Birdwatching in Nepal

Bird Watching in Nepal
With more than 850 species of birds, Nepal is a veritable paradise for birdwatchers. A diverse topography and climate has resulted in a variety of habitats within the country, a home to over 8% of the total bird population. In the deep jungles of the Terai and the Kosi Tappu barrage, among the thick rhododendron and Oak forest of the middle hills and the windswept plateaus of the Himalayas you will always be greeted with a birdsong: the chirps, the cheeps, the twitters and the hoots.  Grab your binoculars and head for the hills!
In Kathmandu Valley
The most popular bird watching spot is the Phulchoki hill, situated 20 km south- east of Kathmandu, with some 265 species recorded to date. Over here you can sight the babblers, warblers, tits, thrushes, minivets, woodpeckers, eagles and many migrant birds. Godavari, lying at the foot of Phulchoki hill, where the Royal Botanical Garden is situated, records over 100 species of birds including the lesser racket-tailed drongo, Tibetan siskin and the spotted forktail.
The wetlands and open fields inside the valley make up a diverse habitat for many species of birds. The banks of the Manohara river on the way to Bhaktapur, and the Bagmati river, which flows into the valley from Shivapuri hill and out through Chobhar Gorge, are good places for watching waders and waterfowls. Taudaha, a lake on the way to Dakshinkali,south of Kathmandu, also attracts flocks of migrant birds.
The Shivapuri Watershed and Wildlife Reserve situated 11km to the north of Kathmandu, is another very good location. Nagarjun Royal Forest situated 5 km from Kathmandu on the way to Kakani from Balaju is also renowned for its blue magpies, kalij pheasants, Bonelli’s eagles, great Himalayan barbets, Forktails, Redstarts and Kingfishers. Gokarna forest, 7 km to the northeast of Kathmandu, boasts of the speckled mountain thrush, orange-headed ground-thrush, brown wood owl and the white-bellied yuhina among other colorful varieties.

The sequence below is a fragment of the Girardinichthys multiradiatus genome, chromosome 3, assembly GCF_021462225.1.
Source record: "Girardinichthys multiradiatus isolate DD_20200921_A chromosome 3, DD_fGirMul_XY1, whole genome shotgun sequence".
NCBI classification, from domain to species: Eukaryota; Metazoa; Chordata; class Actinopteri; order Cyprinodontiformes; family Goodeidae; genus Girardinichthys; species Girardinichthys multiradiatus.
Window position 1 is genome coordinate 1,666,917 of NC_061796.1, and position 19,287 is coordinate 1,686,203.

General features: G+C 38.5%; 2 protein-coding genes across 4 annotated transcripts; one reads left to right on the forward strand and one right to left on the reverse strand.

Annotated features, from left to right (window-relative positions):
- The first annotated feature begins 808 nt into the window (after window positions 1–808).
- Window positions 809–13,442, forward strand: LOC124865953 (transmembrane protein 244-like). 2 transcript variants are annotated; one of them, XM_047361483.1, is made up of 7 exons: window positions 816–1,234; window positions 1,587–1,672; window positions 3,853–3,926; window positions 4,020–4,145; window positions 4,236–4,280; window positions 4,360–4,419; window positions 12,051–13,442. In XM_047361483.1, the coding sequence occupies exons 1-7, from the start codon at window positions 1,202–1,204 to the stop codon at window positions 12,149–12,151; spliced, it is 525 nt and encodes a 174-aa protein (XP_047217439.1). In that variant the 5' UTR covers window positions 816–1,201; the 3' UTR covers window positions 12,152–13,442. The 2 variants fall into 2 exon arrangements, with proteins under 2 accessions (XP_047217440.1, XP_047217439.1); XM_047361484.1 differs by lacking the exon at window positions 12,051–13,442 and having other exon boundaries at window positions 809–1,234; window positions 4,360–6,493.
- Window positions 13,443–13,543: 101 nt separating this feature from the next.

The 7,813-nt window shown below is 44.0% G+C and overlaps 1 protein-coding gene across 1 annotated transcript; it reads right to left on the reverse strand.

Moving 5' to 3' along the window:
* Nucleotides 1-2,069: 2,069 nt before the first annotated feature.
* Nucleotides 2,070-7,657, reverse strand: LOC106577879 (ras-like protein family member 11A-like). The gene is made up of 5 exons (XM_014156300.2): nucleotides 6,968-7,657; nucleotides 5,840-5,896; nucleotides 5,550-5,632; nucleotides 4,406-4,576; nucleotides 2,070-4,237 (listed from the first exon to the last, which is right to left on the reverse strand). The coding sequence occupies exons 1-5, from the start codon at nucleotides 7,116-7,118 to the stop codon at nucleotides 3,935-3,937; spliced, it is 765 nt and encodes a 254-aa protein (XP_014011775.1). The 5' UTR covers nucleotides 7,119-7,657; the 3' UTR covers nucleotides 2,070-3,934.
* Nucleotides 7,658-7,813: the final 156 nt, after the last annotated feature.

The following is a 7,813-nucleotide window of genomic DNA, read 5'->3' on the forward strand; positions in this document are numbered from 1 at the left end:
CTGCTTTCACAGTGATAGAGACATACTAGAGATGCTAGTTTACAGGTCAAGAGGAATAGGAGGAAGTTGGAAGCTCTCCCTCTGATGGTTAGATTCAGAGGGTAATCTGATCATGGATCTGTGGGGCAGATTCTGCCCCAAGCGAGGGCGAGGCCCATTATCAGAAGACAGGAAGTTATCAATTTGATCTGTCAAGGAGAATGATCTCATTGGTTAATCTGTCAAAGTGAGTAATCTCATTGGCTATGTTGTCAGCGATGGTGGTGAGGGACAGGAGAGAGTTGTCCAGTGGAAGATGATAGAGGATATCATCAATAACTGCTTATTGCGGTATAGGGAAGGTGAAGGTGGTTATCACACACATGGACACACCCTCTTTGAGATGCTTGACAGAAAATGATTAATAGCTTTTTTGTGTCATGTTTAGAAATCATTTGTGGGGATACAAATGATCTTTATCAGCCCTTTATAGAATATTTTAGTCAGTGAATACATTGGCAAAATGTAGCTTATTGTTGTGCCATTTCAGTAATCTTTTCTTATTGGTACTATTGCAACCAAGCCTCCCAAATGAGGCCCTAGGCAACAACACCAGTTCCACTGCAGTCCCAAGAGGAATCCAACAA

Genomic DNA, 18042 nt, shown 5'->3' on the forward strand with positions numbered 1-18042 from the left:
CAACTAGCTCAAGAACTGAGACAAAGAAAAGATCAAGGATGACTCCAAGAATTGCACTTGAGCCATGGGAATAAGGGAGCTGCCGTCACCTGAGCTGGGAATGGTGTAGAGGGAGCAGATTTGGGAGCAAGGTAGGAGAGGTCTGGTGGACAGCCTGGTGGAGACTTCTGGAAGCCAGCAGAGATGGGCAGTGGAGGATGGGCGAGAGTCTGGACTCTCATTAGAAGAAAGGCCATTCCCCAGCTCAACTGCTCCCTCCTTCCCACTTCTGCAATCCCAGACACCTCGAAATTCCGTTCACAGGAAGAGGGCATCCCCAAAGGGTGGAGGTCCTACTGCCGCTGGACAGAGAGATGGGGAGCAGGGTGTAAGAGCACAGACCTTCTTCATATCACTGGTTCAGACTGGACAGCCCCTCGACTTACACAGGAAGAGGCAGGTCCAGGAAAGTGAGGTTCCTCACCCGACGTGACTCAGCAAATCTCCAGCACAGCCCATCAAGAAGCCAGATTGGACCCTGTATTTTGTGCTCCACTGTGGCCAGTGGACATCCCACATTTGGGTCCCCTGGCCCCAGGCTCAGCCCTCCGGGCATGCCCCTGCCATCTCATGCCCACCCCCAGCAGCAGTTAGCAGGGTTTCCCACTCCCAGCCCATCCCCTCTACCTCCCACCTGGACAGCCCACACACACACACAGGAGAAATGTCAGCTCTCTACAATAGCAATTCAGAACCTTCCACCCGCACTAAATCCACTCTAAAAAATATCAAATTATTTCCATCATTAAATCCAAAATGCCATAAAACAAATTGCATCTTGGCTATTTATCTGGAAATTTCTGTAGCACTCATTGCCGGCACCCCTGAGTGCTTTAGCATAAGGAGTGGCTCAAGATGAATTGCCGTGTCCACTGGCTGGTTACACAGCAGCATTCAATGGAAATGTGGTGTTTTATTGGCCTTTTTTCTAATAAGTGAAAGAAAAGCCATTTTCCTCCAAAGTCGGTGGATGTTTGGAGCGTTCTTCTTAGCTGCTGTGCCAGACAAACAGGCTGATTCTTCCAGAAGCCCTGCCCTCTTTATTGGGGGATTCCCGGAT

Koshi Tappu Wildlife Reserve
The Koshi Tappu Wildlife Reserve is renowned for being one of the best locations for birding. The smallest (175 sq km) and easternmost reserve in Nepal, Koshi Tappu Wildlife Reserve lies north-east of the convergence of the Sapt Koshi and Trijuga Khola rivers. During monsoon (May to September) the flow of the river becomes torrential and covers most of the floodplain, while during the dry season, many flat, sandy islands are exposed. The habitat is a combination of scrub grassland and deciduous riverine forest, with over 280 species of birds recorded so far. See Swamp Francolins, White Ibis, Storks, Lesser Coucal, Striated Marsh Warbler, Black Bellied Tern, Imperial Eagle, Pied and Marsh Harrier, Common Quail, Bengal floricans (Eupodotis Bengalensis), and many other exotic and migratory waterfowl not found elsewhere in Nepal. .
Chitwan National Park
Chitwan is rich in wildlife. The Chitwan National Park is the ultimate destination for wildlife enthusiasts. With over 255 species of birds recorded, among them, many species of parakeets, the Blue-Throat thrush, Long-tailed Nightjar, Indian Peafowl, Great Barbet, red-billed blue magpie and Tickell’s red-breasted blue flycatcher, the park offers much for the serious birdwatchers.
Bardia National park
Bardia National park situated in the far West of Nepal is also a popular destination for bird watching. Covered by sal forest riverine and grass lands, a boat ride on the slow current of the Karnali River provides you with an opportunity to view the birds, including Ruddy Shelduck, darters, Brahminy kites, brown headed gulls, cormorants, oriental pied hornbills, , cinnaon bitterns, orioles and  peacocks.
The Annapurna Conservation Area
The Annapurna Conservation Area supports a remarkable biodiversity, with 441 recorded species of birds, including the spiny babbler. The bird habitat ranges from the sub-tropical lowlands towards Pokhara in the south of ACA to dry sub-alpine conditions above the tree-line towards the North. Crimson Horned Pheasant, Blood Pheasant, Koklass Pheasant ,Cheer Pheasant ,Kalij Pheasant are some species of pheasants seen around the conservation area.
In Pokhara and Fewa Lakeside you get to see Ibisbills, Wallcreepers, Brown Dippers, Green Magpies, Lesser Raquet Tailed Drongos along walking tails in the sub tropical forest and aquatic species during a relaxing boating trip
The Kali Gandaki valley is also a major migration pathway in the autumn, when 40 species, including demoiselle cranes , can be seen around Jomsom and Tukuche. Migrating West about this time further South around Kaare and Dhampus are about 20 identified species of eagle and other birds of prey. The most commonly observed are: Bearded Vulture and the Golden eagle.

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